University of Denver

Law Day 2012: No Courts, No Justice, No Freedom: Time to 'Cowboy Up,' Protect Our Courts

Founding Executive Director

This article originally appeared in the May edition of The Docket, a publication of the Denver Bar Association

Imagine a country without courts—where the legislative and executive branches of government hold sway. Imagine that the legislative branch makes the laws, and the executive branch has an administrative system for determining both criminal and civil liability and enforcing consequences. What would change? Why would it matter?

Most important, we would no longer have the rule of law. We would have the rule of men. The Constitution would be subject to the whims of legislators. The rights of minorities (any minority) and individuals would be swept aside by the rights of the majority—from search and seizure without probable cause, to the enforcement of basic contract rights; from freedom of speech and due process of law, to private property rights—they would all be subject to sometimes slow and sometimes precipitous erosion, swept down the stream of majoritarianism and bureaucracy.

There would be no transparency and no access to trial by jury. Trial by jury is critical to democracy because it invests citizens in the system, provides checks and balances, and offers a community voice on what is and is not acceptable conduct.

In short, this country would no longer be a constitutional democracy.

But that dire picture is just sensationalism, right? It is hyperbole to say that justice is in jeopardy, right? We have bigger problems that require our attention, right?

Not right. Remember the "boiling frog story," which proposes that if a frog is placed in cold water that is slowly heated, it will not jump out of the pot, but will rather eventually be cooked to death? The temperature of the water that affects the courts is on the rise, and we are the frogs.

There are a number of factors heating up the water. First, there is a profound lack of understanding of the courts. Polling data routinely demonstrate that people do not understand our three-branch system of government with checks, balances, and a separate role for the courts. People do not protect what they do not understand.

Second, there is a lack of confidence. The Harris Interactive Survey in 2011 shows that only 19 percent of the respondents have a great deal of confidence in the courts and the justice system. That number is down 5 percent from 2010. More people—23 percent—have "hardly any" confidence in the courts than those who have a great deal of confidence.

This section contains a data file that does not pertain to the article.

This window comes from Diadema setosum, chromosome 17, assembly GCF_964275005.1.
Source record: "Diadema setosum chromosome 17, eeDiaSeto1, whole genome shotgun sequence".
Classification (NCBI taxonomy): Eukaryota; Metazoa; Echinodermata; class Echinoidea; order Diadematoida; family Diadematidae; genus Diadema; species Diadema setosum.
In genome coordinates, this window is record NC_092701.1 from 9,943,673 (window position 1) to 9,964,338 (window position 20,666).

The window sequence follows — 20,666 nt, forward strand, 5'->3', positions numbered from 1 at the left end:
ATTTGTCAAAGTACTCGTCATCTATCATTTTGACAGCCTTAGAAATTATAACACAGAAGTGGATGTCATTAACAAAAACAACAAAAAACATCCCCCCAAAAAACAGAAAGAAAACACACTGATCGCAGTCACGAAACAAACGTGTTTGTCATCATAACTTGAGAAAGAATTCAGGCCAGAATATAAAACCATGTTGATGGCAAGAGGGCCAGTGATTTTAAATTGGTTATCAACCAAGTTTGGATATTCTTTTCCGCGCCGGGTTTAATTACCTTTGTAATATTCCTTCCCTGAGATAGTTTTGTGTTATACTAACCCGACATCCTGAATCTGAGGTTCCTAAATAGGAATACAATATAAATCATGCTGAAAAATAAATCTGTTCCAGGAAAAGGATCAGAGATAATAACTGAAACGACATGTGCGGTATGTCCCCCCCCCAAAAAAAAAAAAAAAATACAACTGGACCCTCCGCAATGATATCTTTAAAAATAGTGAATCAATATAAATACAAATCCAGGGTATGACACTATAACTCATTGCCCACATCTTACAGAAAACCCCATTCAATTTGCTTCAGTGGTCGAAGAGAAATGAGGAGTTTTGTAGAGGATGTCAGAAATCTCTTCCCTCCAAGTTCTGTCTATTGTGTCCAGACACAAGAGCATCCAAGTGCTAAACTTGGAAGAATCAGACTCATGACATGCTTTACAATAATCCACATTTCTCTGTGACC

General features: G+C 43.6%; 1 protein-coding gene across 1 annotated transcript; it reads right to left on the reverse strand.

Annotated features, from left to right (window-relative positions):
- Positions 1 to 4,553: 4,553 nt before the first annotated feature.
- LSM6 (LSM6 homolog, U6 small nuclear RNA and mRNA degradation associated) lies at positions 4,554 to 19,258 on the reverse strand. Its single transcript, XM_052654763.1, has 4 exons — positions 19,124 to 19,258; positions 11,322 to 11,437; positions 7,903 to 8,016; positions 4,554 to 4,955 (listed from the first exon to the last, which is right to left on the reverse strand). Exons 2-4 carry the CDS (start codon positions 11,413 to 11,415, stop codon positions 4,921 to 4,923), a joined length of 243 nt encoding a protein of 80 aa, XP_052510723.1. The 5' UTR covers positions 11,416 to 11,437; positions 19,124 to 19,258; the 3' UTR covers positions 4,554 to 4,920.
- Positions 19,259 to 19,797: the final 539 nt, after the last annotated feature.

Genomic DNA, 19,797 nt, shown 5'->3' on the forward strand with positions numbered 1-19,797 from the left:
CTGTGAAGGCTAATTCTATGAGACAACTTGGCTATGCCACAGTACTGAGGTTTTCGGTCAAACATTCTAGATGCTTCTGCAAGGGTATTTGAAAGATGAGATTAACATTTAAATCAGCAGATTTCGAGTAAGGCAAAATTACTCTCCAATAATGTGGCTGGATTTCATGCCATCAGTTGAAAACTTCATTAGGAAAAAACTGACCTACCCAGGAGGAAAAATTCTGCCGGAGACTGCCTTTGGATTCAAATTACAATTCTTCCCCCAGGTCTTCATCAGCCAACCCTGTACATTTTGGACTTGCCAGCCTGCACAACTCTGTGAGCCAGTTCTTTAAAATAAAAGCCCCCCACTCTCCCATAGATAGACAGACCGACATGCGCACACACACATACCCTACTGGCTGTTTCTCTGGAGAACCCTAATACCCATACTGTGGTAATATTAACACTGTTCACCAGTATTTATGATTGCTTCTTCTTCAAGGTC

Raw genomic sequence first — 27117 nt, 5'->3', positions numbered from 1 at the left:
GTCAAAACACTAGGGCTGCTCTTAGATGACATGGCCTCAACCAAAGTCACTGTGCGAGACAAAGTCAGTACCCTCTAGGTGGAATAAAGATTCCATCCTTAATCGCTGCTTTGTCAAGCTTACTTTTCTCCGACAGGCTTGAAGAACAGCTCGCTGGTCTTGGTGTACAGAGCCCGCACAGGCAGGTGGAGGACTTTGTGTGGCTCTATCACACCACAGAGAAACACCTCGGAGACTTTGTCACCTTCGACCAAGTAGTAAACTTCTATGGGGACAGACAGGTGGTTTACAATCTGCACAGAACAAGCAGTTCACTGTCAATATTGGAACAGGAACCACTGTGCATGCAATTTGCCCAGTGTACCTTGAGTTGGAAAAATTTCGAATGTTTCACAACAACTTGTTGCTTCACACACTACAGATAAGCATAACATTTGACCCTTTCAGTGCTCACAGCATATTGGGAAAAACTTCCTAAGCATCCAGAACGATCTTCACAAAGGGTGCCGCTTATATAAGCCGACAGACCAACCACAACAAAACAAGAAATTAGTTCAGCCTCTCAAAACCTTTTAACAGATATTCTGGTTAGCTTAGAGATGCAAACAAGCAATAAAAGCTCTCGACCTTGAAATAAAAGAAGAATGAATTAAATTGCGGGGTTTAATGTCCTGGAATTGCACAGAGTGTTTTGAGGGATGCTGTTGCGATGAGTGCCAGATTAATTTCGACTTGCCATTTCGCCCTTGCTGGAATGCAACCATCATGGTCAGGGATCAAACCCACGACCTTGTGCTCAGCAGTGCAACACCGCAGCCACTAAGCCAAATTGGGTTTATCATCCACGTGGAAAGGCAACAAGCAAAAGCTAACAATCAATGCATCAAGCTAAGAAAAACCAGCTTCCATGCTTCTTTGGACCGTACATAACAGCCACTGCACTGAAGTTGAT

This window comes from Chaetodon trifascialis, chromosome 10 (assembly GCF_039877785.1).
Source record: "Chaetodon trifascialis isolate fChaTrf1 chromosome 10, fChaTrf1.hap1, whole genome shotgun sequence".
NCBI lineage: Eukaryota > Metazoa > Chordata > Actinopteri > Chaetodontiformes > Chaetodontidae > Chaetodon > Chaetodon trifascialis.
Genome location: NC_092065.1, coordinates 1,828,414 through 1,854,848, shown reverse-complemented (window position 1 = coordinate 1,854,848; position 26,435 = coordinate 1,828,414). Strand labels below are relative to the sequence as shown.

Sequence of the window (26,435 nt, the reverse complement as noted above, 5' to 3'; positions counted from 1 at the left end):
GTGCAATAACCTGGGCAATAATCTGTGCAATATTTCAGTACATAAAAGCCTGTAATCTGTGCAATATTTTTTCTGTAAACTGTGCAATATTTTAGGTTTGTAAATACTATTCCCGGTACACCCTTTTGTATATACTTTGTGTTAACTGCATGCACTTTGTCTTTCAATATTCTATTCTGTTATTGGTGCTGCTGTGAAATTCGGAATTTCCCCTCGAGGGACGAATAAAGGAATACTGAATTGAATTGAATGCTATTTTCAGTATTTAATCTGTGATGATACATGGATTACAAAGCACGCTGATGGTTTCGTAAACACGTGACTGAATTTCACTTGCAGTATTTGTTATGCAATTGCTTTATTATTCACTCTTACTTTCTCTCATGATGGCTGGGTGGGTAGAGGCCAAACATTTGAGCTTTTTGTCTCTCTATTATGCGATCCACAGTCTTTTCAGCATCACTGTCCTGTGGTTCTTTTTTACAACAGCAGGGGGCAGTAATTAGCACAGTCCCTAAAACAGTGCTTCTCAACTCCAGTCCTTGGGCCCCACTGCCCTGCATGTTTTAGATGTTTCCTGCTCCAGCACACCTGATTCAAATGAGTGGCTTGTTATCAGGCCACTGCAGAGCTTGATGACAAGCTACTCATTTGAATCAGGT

More and more money is being poured into state supreme court races in the states that hold contested elections for those seats, and—no surprise—the citizens of those states have even less confidence in their courts. There are other reasons for declining confidence: costs, delay, and widespread perceptions that the courts are not truly accessible.
Third, there is a lack of funding for the courts. In 2011, 57 percent of all state court systems suffered budget cuts of up to 12 percent. Those cuts came on top of cuts in 2010 and 2009. In Colorado, we have been in budget crisis mode for the past five years, with no salary increases and staffing shortages. In State of the Judiciary reports across the country, the impact of the budget woes becomes painfully clear. In Texas, "today the courthouse door is closed to many who have lost their jobs, to military veterans who are on the streets, to women who suffer physical abuse." In Connecticut, "I feel it is important to let you know that, if there are ultimately more significant cuts or layoffs, the branch that we know today will look very different in the future." And, in Hawaii, "justice is not something that should be rationed. The costs of attempting to do so will be far higher in the long run, than any savings that can be realized now." The Los Angeles Superior Court system is laying off 350 employees in June and restructuring 50 courtrooms.

So, justice truly is at risk. And, the solution, in Western slang, is to "cowboy up" and fix it. Attorneys, judges, and citizens must seek to understand the courts, support them, and work hard to improve them.
We are ahead of the curve in Colorado, in terms of fixing problems. The Colorado Supreme Court has implemented a pilot project in five Denver metropolitan counties for business cases, designed to test solutions for cost and delay in those cases. Various districts are experimenting with early neutral evaluation of domestic relations cases to provide mental health and attorney assistance to high-conflict parties who need to develop a parenting plan that will be in the best interests of their children before the system polarizes them. Additionally, Colorado has implemented electronic filing to keep costs down and make the system more efficient. The transparency of caseload information has been improved through statistical reports. The Colorado courts were on the forefront of the "jury reform" movement, which is an effort to reorient the jury system such that the jurors get the best possible information about the process and the case on which they are sitting, in a way that maximizes their time and values their service. Probate reform ensures the courts are monitoring ongoing protective proceedings involving at-risk adults or minors. In an effort to reduce crime rates, jurists have employed evidence-based sentencing.

That is the good news, and speaks highly of the bench and bar in Colorado. But we have to work even harder to support, defend, and improve the courts. Justice is in jeopardy across our country.

If we have no courts, we will truly have no freedom. And, we will have no one to blame but ourselves.